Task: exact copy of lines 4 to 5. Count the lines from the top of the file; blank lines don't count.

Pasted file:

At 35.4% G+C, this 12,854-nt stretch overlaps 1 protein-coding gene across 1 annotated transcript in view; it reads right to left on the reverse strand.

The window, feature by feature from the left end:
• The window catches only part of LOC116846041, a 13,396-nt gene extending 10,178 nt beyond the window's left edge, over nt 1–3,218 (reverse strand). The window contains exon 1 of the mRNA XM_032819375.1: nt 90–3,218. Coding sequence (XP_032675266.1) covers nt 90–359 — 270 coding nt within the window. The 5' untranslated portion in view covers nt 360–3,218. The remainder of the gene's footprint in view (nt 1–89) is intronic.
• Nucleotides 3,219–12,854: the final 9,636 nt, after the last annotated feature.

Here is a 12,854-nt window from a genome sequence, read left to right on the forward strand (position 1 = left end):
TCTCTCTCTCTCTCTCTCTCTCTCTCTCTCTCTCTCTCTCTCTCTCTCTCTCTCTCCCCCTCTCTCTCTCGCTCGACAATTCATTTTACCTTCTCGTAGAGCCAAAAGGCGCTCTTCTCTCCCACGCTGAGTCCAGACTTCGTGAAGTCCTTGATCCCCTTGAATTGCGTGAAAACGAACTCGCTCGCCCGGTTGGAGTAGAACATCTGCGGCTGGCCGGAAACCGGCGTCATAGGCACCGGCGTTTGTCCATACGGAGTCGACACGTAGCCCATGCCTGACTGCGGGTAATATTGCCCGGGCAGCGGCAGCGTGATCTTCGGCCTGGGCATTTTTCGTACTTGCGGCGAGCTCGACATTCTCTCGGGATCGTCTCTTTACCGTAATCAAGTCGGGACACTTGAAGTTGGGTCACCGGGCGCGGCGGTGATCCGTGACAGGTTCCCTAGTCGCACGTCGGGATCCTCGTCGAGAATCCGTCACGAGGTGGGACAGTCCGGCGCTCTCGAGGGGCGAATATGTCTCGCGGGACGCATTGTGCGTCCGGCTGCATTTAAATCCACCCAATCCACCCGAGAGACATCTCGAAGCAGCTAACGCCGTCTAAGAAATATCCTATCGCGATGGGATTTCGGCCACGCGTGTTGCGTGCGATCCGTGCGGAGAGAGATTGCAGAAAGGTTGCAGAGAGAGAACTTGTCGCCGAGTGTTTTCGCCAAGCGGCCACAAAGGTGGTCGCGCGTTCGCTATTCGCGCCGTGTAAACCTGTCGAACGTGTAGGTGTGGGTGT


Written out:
• Nucleotides 3,219–12,854: the final 9,636 nt, after the last annotated feature.

Here is a 12,854-nt window from a genome sequence, read left to right on the forward strand (position 1 = left end):